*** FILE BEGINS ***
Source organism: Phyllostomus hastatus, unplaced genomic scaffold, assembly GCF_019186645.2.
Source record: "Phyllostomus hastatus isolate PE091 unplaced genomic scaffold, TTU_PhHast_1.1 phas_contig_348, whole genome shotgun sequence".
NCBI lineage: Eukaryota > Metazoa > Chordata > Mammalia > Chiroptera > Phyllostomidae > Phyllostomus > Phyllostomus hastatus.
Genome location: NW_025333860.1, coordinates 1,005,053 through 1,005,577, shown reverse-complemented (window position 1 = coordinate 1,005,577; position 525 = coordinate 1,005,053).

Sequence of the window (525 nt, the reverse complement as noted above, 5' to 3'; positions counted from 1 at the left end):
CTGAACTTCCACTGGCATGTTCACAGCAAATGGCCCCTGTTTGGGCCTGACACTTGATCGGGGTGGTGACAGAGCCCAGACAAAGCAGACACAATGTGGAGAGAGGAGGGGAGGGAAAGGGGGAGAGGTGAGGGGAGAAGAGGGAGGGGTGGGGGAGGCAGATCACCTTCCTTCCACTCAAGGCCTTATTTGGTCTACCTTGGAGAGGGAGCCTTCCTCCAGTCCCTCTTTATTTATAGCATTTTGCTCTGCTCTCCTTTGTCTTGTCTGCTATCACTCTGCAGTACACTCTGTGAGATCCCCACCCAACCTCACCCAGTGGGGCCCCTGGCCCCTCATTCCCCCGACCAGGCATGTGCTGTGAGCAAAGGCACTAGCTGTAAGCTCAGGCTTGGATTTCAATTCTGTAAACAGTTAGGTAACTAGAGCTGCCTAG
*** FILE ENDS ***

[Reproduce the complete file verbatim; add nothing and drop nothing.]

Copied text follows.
Source organism: Phyllostomus hastatus, unplaced genomic scaffold, assembly GCF_019186645.2.
Source record: "Phyllostomus hastatus isolate PE091 unplaced genomic scaffold, TTU_PhHast_1.1 phas_contig_348, whole genome shotgun sequence".
NCBI lineage: Eukaryota > Metazoa > Chordata > Mammalia > Chiroptera > Phyllostomidae > Phyllostomus > Phyllostomus hastatus.
Genome location: NW_025333860.1, coordinates 1,005,053 through 1,005,577, shown reverse-complemented (window position 1 = coordinate 1,005,577; position 525 = coordinate 1,005,053).

Sequence of the window (525 nt, the reverse complement as noted above, 5' to 3'; positions counted from 1 at the left end):
CTGAACTTCCACTGGCATGTTCACAGCAAATGGCCCCTGTTTGGGCCTGACACTTGATCGGGGTGGTGACAGAGCCCAGACAAAGCAGACACAATGTGGAGAGAGGAGGGGAGGGAAAGGGGGAGAGGTGAGGGGAGAAGAGGGAGGGGTGGGGGAGGCAGATCACCTTCCTTCCACTCAAGGCCTTATTTGGTCTACCTTGGAGAGGGAGCCTTCCTCCAGTCCCTCTTTATTTATAGCATTTTGCTCTGCTCTCCTTTGTCTTGTCTGCTATCACTCTGCAGTACACTCTGTGAGATCCCCACCCAACCTCACCCAGTGGGGCCCCTGGCCCCTCATTCCCCCGACCAGGCATGTGCTGTGAGCAAAGGCACTAGCTGTAAGCTCAGGCTTGGATTTCAATTCTGTAAACAGTTAGGTAACTAGAGCTGCCTAG